President's message: lack of resources to pay for traditional legal representation in lower value disputes places an obligation on the profession to devise alternative methods of resolution
At the end of this month, the Council of the Society will discuss access to justice.
It was famously commented that, in a free society, everyone is free to dine at the Ritz. In that spirit, given the ability to pay, Scotland offers a legal profession whose abilities stand comparison with anywhere in the world. The flaw lies in the predicate, “given the ability to pay”.
It’s now fact that fewer and fewer lawyers are prepared to provide civil legal aid, except perhaps in the field of urban family law, where accepting the wholly inadequate fees available is the only real alternative to giving up altogether. It is easy to understand why.
Qualifying as a lawyer now routinely takes at least seven years, five unremunerated and the remaining two undertaken at no better than cost. Inevitably, during that time, debts and obligations are acquired and, of course, require to be paid off during a career – we would hope in legal practice, with a ready flow of fee payers.
We accept that delivery of legal services comes with additional costs to that of the time of the lawyer him or herself: receptionists, secretaries, cashiers and juniors require to be paid, as do landlords, insurers and (dare I say it) regulators. Legal advice does not come cheap.
If the financial stakes or resources are high enough, solutions can be found: in the private business sector, legal advice becomes simply another on-cost to be added to the ultimate product price; in the public sector to the burden of taxation. In lucrative enough private client work, conveyancing fees become, alongside removers and redecoration, merely another factor in the cost of moving house, while executry fees are no more than an additional deduction from the benefit of inheritance. Even in affluent matrimonial work or personal injury, the funds at stake can bear the cost involved, through contingency funding or ultimate recovery.
The problem is that not all justiciable issues have the money at stake to assure the reward of the lawyer necessary to secure their successful resolution. But that does not mean they are unimportant, either to the individual client or to wider society.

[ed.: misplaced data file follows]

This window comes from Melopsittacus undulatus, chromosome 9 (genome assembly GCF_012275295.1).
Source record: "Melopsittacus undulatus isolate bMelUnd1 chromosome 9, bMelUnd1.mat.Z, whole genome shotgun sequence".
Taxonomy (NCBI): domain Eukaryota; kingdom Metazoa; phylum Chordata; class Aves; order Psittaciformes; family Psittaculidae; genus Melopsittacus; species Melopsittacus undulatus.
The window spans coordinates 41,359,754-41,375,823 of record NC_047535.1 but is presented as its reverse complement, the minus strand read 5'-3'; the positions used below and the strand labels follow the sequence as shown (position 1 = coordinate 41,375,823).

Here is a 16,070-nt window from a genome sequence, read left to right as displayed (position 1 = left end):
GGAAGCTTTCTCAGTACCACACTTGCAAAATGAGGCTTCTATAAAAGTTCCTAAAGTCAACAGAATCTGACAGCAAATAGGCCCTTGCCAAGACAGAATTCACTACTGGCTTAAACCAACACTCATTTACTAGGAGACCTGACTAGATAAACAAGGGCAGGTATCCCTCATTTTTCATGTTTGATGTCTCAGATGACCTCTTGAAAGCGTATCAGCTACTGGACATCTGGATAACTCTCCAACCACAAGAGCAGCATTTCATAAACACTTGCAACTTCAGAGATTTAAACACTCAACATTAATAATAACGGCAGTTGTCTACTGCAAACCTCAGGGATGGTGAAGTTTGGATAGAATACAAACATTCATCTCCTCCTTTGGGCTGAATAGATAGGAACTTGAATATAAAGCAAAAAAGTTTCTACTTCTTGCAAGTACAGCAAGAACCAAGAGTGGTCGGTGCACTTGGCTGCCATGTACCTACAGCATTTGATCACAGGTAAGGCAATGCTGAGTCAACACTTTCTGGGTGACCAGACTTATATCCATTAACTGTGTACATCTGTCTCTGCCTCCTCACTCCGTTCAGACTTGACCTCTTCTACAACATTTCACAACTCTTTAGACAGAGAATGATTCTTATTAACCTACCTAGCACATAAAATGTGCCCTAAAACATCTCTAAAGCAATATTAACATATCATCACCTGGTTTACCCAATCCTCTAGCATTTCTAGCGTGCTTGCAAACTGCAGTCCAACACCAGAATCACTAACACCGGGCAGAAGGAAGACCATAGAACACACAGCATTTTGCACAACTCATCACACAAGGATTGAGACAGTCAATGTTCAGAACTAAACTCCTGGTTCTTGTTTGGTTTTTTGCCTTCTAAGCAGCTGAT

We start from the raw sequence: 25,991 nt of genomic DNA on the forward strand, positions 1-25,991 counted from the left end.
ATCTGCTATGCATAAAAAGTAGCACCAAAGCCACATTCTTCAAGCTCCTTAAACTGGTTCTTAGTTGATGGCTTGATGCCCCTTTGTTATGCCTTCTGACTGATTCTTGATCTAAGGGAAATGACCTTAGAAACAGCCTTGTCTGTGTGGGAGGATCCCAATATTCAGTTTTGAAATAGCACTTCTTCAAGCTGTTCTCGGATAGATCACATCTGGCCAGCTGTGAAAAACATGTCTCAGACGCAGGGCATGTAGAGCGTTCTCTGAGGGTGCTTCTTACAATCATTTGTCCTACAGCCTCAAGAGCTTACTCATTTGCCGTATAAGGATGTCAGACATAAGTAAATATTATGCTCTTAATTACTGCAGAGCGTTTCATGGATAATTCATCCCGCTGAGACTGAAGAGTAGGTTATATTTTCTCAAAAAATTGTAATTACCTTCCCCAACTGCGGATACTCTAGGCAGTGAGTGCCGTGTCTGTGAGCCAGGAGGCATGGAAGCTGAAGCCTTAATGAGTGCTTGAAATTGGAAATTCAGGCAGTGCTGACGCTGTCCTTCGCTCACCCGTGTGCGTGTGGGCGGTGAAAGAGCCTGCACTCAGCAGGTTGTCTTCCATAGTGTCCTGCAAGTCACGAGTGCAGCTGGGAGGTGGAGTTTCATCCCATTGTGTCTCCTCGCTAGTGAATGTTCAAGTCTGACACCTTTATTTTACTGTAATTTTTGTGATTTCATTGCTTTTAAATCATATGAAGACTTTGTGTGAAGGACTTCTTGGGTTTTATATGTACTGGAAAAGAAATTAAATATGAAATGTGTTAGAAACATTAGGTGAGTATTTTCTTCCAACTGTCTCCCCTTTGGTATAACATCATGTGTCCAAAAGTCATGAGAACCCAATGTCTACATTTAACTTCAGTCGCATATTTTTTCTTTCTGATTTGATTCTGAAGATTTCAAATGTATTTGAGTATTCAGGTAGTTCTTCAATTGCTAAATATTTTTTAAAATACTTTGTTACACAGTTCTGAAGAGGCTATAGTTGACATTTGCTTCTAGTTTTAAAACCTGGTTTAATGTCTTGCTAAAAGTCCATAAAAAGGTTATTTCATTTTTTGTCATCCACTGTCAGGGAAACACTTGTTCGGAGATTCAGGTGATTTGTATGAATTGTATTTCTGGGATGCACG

It is important to remember that one of the most important reasons for the creation of the Society in 1949, was to create a framework through which those financially eligible were able to secure public funding if it was required to assert or defend their legal rights. That principle remains valid to this day. However it is not only the cost of legal services that has risen since then, it is also the demand. In the current economic environment, it is naive to think that a solution can be found simply in more resource. And in an ever more complex legal environment, solutions must be sought beyond the traditional methods of delivery.
It is easy to dismiss the suggestion that not every legal problem requires a lawyer as proposing “poor lawyers for poor people”. In reality much valuable, indeed often complex, legal advice is already provided by advice workers, welfare rights officers and not-for-profit agencies. They operate however only in sectors where the involvement of fully qualified lawyers is not required by law. If, however, we are content that benefit issues, sometimes involving tens of thousands of pounds of potential entitlement, can be resolved between presenting officers and welfare rights officers in the context of a tribunal, why does a consumer or debt dispute over £1,500 have to be litigated with the full panoply of the law; or indeed a minor personal injury claim or boundary dispute where the only real issue is the facts?
The profession has always had a self interest in defending the status quo in these areas, but if the profession itself cannot afford to become involved in (financially) low level disputes of this nature, because the client can’t and the state won’t pay appropriate reward, do we not have a professional, indeed moral, obligation to ensure that a mechanism exists whereby they can be resolved?
And might we not also even have a financial interest in such an outcome? Instead of fewer and fewer lawyers struggling to provide a civil legal aid system within the fees available, might not such a system involve an effective triage whereby cases that really needed a lawyer by reason of their complexity in fact or law then paid the lawyer a proper fee for his or her involvement?
In my lifetime, the relative cost of domestic conveyancing has been slashed through a combination of a simplified system of land tenure and the consequent ability to delegate much of the routine process to paralegals. This has not either impoverished or eliminated the need for lawyers in this area. Their expertise is simply saved for the real legal work: adjusting missives, resolving disputes and ensuring overall competence in delivery. Until the recession at least, these were developments which served us well. Is it not perhaps time for us to consider whether other traditional areas of our activities might benefit similarly?